While the QCA recognized that, generally, a petitioner seeking authorization to institute a class action must not base his request solely on his personal case and must take certain steps to identify other potential class members and estimate their number, the level of inquiry required depends on the nature of the case. When it is obvious that there is a significant number of other consumers in an identical situation, it is not necessary to try to identify them, since their existence can be inferred from the circumstances. Applying these principles on the interpretation of the competence element of the adequate representativeness of the proposed representative, the QCA found that it was reasonable to presume that a reasonable portion of the 1.8 million television subscribers of Vidéotron used on-demand service to rent adult films, and that Vidéotron had all the information necessary to identify them. In addition, the QCA considered that, since one of the questions raised by the proposed class action was whether or not Vidéotron breached consumer protection legislation when it failed to warn customers of the shorter rental period for adult films, it was not necessary to make a more thorough inquiry to verify whether other consumers were unsatisfied with this policy.

The Principle of Proportionality

The QCA found that the motion judge did not err in considering the principle of proportionality in conjunction with the weakness of the proposed action. However, the QCA concluded that the reasoning of the judge was not clear since she did not explain why she considered the proposed action as "perilous." She seemed to rely on the weakness of the proposed action to conclude that allowing the action to go forward would violate the principle of proportionality found in art. 4.2 CCP, but then associated her assessment of the principle of proportionality with the requirement of art.1003(d) CCP. The QCA, however, was of the view that the weakness of a proposed action refers to the criterion of art. 1003(b) CCP about the colour of right, and the motion judge had concluded that this criterion was met.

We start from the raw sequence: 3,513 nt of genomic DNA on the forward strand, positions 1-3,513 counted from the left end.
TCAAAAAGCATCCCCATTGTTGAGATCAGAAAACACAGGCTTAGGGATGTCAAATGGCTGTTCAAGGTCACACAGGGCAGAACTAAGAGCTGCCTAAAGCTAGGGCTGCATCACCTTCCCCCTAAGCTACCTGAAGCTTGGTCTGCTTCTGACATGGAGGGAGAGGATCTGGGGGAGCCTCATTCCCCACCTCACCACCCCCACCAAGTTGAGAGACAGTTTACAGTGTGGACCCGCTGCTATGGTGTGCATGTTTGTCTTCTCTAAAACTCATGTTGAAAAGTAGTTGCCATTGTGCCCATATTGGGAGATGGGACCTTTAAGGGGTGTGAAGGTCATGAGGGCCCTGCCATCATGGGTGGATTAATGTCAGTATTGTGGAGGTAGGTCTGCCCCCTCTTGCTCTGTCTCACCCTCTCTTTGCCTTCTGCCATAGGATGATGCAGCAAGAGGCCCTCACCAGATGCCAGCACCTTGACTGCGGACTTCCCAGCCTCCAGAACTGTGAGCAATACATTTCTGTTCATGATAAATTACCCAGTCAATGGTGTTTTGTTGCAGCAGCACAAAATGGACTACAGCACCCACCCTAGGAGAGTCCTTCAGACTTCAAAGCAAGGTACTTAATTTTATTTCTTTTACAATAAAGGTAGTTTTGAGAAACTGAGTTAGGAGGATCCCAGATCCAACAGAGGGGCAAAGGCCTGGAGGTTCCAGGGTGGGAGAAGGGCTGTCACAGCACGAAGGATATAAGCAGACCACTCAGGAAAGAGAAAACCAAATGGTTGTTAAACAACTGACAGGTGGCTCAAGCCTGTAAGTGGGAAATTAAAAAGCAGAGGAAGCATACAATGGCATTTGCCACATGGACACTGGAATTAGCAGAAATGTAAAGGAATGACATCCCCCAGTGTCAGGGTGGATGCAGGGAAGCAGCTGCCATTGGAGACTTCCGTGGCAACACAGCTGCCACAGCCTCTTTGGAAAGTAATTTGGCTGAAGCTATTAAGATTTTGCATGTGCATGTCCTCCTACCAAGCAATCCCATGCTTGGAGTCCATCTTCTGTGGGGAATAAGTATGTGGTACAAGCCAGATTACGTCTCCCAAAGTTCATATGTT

Conclusion

The QCA's decision on the interpretation of art. 1003(d) CCP is not surprising considering in light of the Supreme Court recent decisions interpreting authorization criteria in a very liberal manner. However, the QCA's judgment turns on the particular nature of this case and its very specific circumstances. The fact that Vidéotron was in possession of all the information necessary to identify potential class members was a determinant factor for the QCA. This will not always be the case, and it will still generally be possible to argue that the proposed representative must take steps to identify other potential class members and estimate their number.

The content of this article is intended to provide a general guide to the subject matter. Specialist advice should be sought about your specific circumstances.